Contacting Your Representatives

Written by Chad Meadows
January 14 is the opening day of the 2015 Legislative Session. Hopefully, 2015 will be a better year for land use planning in North Carolina. Rest assured the Legislative Committee will be keeping a close eye on the Legislature and keeping the chapter membership informed about pending legislation and advocating for sound planning practices across the state – but we can’t do it alone.

This year, as in years past, we may call on you and other planners to make contact with your representatives in the Legislature and ask them to consider how proposed legislation may affect our ability to plan for the citizens of our state. There is nothing more powerful to a state representative than correspondence or communication from a constituent – particularly an informed constituent.

While the Legislative Committee works on bills from a statewide perspective, representatives especially want to hear from folks who live or work in their district. Local planners play a key role in our advocacy efforts by contacting their representatives directly through letter, email, phone, and even face-to-face visits to express support or disapproval for specific legislation. This outreach is most effective when it is backed by compelling information, local examples of impacts, and well-reasoned conclusions (all trademarks of planners).

The Legislative Committee would like to call on you for assistance towards our common goals by reaching out to your representatives when needed. You can check the legislative tab of the APA-NC webpage to find tools on finding out who your representatives are and how to contact them. We also attach the following suggestions for effective outreach and relationship-building:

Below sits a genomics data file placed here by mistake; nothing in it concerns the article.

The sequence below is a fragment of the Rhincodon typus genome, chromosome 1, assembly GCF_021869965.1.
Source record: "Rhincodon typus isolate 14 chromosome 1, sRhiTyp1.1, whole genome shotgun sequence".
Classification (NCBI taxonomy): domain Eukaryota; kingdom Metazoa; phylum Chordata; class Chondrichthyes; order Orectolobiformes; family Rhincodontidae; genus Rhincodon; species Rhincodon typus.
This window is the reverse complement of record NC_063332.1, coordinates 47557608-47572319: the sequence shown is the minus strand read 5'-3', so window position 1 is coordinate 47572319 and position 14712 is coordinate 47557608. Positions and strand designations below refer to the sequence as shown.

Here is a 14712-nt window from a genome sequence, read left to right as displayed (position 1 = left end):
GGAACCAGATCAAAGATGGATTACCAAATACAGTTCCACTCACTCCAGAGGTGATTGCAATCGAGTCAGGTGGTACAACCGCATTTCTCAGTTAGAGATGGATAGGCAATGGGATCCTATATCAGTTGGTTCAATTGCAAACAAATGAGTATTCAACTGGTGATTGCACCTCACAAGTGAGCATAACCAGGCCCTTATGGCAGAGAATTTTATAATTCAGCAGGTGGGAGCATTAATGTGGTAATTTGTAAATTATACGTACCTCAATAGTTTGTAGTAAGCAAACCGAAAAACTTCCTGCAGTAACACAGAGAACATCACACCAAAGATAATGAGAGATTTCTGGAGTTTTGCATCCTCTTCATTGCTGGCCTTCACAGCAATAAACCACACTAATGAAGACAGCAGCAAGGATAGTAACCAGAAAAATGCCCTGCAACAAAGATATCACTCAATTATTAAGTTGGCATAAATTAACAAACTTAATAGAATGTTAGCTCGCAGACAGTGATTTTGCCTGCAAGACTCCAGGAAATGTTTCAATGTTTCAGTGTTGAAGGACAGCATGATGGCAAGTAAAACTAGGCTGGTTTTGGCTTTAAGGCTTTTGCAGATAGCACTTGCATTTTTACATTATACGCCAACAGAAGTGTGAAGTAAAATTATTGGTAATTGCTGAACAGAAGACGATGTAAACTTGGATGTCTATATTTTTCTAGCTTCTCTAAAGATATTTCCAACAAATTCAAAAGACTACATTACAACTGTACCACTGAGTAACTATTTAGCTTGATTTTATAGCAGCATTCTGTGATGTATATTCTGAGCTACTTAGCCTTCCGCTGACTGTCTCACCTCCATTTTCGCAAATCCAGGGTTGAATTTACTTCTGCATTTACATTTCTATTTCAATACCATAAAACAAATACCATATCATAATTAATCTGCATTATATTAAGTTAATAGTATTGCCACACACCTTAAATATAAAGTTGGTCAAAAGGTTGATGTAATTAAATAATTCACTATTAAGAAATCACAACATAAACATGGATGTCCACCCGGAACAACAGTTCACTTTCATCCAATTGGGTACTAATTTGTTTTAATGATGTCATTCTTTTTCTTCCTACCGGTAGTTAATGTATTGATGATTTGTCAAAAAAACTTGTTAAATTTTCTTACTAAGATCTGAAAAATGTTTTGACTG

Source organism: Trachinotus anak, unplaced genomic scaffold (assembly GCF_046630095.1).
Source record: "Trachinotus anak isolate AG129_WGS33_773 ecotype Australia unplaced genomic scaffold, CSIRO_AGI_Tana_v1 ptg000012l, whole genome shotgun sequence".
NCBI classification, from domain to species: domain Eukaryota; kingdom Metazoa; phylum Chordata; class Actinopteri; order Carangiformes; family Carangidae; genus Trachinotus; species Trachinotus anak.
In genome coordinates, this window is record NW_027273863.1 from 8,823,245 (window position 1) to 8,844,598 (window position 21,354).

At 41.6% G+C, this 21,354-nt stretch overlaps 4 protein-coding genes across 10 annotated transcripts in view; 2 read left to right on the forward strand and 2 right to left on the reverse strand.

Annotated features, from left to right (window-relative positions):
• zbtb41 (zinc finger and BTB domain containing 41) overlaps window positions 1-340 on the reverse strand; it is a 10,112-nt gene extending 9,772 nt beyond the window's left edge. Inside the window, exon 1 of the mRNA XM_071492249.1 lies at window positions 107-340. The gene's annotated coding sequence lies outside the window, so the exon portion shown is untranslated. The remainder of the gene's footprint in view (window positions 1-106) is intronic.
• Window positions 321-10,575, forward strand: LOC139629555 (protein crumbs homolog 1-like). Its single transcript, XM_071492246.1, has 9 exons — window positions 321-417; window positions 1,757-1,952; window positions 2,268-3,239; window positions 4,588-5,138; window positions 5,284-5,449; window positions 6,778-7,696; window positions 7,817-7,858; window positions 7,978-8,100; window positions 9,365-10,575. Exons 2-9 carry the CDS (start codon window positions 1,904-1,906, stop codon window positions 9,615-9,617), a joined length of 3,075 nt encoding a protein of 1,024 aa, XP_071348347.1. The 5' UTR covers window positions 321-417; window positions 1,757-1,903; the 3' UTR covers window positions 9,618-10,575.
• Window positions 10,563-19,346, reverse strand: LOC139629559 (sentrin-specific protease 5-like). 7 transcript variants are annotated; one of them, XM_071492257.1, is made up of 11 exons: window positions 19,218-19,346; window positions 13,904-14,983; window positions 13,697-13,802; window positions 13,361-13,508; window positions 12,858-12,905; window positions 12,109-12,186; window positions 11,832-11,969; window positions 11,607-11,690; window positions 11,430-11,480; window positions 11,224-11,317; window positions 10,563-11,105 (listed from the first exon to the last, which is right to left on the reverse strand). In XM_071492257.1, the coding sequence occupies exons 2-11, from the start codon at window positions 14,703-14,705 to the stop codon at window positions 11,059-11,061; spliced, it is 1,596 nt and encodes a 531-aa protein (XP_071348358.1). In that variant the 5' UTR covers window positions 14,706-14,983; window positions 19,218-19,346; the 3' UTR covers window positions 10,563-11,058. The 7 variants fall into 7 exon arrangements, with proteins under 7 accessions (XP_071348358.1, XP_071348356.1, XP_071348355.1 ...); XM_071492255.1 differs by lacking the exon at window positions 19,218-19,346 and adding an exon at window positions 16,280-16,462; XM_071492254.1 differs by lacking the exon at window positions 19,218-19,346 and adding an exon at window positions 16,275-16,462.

1. Convince yourself first by weighing the evidence and arguments. You won’t be convincing to others if you are not personally convinced of the rightness of your position.
  2. Be recognized as a credible, reliable, and readily available source of accurate information. This is one of, if not the most important, element of a strong legislative program. If you are a credible and reliable source of information, your legislator will call upon you even if you haven’t built a strong relationship. Use real life or local examples of how the pending legislation affects your community.
  3. Never, ever, ever provide wrong or inaccurate information. If you don’t know the answer to a question, say so and offer to get back with requested information. Never guess or provide questionable answers. It is nearly impossible to recover credibility after supplying misinformation. Contact a colleague or a member of the Legislative Committee if unsure. We can help!
  4. The information you provide should help the legislator meet their personal political goals. Share with the legislators any knowledge of opposition to your issue or legislation and why. Don’t try to hide anything. The more informed they are the more effective they can be.
  5. Always be respectful and courteous to an elected official regardless of your feelings.

These guidelines will help you be a positive force for planning in North Carolina.

Thank you for all you do to make North Carolina a great place to live and work! Thank you for taking the time to contact your representatives when we need to advocate for our good planning. AND, a very special thank you to Lauren Simmons, who has served as Secretary of the Legislative Committee for the last several years. Lauren is pursuing new planning opportunities in Colorado. We all wish her the best and thank her for her years of dedicate service to the Legislative Committee and to good planning in North Carolina. She will be sorely missed.

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